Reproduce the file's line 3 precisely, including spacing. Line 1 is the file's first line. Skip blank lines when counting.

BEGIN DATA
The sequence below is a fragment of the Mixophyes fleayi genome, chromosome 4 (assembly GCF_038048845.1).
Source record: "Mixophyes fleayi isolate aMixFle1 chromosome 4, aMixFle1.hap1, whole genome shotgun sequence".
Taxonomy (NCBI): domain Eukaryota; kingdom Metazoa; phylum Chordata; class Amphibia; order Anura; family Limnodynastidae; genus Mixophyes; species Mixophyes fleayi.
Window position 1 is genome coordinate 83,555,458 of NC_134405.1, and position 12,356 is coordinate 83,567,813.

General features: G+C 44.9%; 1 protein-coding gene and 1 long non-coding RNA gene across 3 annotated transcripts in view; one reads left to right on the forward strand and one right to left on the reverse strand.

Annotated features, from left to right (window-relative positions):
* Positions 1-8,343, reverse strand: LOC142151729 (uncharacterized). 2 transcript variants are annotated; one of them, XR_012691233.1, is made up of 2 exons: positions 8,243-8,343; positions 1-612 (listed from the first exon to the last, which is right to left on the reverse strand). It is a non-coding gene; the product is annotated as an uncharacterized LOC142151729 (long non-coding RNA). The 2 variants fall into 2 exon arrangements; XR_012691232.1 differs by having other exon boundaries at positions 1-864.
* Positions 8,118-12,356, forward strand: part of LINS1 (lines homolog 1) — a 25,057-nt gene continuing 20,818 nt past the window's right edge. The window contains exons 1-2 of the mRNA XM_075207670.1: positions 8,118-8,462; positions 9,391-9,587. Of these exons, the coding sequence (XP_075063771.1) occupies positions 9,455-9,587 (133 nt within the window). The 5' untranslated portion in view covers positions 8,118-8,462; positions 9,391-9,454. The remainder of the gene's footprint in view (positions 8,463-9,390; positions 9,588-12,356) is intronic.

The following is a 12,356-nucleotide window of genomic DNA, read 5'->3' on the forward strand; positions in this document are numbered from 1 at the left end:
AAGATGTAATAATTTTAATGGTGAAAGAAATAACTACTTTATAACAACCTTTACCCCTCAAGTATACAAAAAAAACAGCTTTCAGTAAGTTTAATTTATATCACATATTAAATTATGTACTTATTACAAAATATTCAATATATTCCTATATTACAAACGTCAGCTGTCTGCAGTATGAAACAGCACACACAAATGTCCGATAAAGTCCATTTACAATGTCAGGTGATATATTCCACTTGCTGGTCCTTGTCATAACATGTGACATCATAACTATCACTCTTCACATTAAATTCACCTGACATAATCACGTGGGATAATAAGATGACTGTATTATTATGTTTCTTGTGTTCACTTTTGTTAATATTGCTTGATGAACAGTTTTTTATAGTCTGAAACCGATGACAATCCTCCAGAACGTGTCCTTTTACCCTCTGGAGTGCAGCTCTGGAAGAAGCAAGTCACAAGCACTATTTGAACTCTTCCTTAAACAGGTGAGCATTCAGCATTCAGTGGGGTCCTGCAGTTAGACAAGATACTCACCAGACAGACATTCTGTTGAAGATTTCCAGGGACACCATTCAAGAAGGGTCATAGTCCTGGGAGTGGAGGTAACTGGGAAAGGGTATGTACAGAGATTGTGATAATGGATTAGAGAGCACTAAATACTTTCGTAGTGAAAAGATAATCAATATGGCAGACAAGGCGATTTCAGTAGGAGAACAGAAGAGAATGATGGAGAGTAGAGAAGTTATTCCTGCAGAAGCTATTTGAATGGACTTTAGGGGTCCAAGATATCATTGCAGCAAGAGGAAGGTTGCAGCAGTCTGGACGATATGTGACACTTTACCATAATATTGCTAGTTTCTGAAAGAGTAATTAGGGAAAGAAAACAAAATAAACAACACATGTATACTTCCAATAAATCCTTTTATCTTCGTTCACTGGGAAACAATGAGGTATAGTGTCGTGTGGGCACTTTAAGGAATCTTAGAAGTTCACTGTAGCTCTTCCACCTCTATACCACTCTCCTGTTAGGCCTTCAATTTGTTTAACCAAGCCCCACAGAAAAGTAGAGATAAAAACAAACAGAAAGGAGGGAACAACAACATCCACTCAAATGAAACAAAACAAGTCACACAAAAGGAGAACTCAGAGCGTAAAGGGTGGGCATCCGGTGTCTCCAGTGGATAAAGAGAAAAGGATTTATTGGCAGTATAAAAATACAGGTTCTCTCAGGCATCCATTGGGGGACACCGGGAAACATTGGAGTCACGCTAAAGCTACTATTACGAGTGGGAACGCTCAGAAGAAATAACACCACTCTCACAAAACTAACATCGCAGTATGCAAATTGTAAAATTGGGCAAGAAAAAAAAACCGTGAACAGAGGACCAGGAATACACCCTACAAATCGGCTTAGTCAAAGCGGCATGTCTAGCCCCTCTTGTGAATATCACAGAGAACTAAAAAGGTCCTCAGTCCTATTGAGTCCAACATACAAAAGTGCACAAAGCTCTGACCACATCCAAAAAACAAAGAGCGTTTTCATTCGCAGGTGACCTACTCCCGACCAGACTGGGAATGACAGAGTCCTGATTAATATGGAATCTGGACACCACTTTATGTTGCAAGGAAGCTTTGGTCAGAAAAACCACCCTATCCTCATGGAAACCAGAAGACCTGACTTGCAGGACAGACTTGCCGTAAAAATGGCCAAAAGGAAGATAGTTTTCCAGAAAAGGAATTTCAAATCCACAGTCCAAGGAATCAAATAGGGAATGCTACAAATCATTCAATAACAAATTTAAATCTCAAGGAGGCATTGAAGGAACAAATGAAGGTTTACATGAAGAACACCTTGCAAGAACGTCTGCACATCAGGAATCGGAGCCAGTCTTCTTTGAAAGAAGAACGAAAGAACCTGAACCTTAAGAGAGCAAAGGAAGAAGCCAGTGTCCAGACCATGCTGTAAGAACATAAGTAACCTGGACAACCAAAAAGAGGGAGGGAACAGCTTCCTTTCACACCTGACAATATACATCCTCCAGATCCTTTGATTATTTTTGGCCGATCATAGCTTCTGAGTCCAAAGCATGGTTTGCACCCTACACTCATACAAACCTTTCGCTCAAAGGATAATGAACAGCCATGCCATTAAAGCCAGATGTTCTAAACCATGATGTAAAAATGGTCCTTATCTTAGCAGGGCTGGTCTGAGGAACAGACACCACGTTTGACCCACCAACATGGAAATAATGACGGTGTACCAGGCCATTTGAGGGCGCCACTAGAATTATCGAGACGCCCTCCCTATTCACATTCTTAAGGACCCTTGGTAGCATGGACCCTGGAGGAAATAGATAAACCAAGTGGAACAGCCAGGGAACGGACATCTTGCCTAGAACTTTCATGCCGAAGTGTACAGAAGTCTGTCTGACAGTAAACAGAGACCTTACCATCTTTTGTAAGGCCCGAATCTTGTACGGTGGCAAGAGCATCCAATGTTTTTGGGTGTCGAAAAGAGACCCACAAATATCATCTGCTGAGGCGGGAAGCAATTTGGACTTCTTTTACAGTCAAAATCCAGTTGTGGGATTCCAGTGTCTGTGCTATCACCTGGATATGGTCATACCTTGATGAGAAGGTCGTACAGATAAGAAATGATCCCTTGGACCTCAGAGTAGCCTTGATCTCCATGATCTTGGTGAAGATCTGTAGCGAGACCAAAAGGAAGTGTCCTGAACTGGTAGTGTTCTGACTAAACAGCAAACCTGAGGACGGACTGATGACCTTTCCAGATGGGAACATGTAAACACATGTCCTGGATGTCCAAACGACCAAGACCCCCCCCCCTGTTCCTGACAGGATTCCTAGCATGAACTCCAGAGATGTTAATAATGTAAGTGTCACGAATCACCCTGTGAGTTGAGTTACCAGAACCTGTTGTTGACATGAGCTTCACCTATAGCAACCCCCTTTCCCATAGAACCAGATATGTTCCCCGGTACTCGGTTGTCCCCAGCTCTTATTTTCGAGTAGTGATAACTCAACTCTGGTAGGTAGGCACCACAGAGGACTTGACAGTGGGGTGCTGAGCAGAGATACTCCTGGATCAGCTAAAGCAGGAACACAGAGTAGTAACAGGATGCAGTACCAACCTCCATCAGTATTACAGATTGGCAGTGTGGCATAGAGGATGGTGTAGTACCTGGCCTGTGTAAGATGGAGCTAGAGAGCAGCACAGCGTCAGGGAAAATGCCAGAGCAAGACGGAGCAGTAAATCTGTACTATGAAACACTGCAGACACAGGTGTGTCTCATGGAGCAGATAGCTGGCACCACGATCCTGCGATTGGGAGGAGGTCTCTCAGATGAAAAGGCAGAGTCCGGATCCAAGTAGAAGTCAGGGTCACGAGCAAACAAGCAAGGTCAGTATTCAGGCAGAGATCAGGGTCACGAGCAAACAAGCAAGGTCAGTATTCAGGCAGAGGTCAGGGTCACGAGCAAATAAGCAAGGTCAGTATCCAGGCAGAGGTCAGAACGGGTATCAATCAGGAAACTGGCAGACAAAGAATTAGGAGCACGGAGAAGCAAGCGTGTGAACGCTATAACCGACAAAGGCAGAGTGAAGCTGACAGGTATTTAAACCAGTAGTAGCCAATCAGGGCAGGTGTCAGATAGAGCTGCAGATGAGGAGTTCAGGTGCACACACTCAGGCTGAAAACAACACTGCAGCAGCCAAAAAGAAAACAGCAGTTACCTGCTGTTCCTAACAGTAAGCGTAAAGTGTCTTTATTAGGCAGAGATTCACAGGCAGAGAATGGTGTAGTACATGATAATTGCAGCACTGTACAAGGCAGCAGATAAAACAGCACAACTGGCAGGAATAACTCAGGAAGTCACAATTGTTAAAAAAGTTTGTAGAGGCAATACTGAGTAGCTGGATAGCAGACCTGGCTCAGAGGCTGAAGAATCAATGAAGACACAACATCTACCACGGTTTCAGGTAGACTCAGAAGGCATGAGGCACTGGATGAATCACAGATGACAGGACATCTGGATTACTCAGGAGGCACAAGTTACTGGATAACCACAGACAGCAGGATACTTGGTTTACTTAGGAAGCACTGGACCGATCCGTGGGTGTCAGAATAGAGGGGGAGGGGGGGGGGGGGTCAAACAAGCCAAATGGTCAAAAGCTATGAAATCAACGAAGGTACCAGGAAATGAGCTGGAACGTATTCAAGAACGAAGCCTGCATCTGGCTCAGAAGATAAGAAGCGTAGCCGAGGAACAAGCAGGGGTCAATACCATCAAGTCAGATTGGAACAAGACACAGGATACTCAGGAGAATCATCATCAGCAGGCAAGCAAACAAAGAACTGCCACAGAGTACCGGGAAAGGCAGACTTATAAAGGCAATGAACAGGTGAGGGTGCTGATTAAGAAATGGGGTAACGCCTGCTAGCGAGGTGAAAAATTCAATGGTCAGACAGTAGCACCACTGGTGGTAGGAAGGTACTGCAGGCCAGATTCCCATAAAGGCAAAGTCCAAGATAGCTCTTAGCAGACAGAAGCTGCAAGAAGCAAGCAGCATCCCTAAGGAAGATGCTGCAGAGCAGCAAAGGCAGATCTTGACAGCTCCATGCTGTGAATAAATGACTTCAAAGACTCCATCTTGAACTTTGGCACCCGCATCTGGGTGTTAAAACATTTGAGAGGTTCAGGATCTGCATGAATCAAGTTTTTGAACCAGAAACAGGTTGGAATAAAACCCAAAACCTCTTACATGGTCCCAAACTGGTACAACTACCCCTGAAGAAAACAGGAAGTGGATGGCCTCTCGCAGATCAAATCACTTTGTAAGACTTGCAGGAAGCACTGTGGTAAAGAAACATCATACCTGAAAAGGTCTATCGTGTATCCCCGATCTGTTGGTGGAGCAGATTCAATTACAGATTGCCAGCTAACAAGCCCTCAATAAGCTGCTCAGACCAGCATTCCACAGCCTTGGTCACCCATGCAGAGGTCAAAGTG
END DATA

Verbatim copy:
Taxonomy (NCBI): domain Eukaryota; kingdom Metazoa; phylum Chordata; class Amphibia; order Anura; family Limnodynastidae; genus Mixophyes; species Mixophyes fleayi.